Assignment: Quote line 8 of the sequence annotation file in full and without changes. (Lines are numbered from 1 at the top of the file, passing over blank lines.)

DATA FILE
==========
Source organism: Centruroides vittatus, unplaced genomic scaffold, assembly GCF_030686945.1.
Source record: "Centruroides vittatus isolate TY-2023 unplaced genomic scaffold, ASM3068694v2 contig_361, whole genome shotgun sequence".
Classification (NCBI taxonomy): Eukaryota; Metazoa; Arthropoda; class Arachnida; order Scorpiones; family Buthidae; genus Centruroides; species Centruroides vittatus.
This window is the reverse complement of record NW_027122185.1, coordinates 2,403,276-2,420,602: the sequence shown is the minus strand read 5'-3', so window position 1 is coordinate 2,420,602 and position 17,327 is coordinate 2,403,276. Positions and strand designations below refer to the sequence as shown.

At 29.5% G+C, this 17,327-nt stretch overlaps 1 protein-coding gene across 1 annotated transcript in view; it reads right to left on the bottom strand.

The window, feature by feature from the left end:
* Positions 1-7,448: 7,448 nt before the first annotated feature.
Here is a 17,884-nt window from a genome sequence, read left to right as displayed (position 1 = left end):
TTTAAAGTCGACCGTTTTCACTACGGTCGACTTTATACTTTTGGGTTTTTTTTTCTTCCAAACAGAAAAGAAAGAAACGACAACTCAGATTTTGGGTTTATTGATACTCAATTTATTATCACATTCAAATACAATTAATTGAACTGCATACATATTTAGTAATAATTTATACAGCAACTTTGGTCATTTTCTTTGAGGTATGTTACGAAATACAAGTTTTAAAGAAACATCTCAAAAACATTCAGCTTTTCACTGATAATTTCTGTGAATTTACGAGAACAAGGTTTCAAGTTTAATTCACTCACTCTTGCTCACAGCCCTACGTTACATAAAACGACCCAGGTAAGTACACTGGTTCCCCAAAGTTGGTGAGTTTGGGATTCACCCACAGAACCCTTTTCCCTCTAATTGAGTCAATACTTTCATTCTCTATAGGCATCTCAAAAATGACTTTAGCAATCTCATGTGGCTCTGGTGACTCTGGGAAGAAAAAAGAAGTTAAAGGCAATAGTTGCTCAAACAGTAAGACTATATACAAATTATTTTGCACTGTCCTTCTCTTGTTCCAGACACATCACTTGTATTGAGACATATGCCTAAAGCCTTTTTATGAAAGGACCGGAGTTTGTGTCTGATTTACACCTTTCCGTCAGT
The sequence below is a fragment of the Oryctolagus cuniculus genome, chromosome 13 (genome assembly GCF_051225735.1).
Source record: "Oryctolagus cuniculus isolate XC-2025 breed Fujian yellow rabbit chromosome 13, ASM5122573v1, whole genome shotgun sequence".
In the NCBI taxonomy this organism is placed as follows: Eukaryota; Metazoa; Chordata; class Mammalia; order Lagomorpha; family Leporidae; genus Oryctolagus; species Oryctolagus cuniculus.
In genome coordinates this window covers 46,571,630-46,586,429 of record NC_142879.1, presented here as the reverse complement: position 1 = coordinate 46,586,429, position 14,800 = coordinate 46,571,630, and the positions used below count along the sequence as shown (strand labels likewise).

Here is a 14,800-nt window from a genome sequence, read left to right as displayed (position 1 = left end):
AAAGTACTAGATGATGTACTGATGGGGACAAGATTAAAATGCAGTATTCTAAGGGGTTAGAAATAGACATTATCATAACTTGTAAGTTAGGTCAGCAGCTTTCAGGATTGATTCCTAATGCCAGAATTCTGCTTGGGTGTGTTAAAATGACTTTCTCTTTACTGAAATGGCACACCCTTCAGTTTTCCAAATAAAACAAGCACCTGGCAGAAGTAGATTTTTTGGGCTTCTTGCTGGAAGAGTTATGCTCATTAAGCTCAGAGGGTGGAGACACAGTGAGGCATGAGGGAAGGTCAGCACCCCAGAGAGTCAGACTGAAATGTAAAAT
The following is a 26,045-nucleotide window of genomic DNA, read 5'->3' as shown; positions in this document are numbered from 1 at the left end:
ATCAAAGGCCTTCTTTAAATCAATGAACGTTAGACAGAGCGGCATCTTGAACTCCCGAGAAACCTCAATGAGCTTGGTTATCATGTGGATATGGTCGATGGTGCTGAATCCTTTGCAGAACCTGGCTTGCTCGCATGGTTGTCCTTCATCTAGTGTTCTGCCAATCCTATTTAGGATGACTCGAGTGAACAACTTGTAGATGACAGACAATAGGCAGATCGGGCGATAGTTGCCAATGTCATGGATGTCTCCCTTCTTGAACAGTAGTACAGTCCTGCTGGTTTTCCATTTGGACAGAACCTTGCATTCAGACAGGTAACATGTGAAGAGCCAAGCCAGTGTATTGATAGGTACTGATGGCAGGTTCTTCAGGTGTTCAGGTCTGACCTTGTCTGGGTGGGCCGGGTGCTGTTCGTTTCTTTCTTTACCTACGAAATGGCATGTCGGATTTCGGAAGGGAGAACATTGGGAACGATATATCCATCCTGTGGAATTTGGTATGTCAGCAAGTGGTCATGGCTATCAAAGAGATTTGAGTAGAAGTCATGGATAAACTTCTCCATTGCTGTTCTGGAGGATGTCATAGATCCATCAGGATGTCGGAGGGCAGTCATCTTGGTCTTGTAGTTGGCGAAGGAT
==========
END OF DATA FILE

Here is a 17,884-nt window from a genome sequence, read left to right as displayed (position 1 = left end):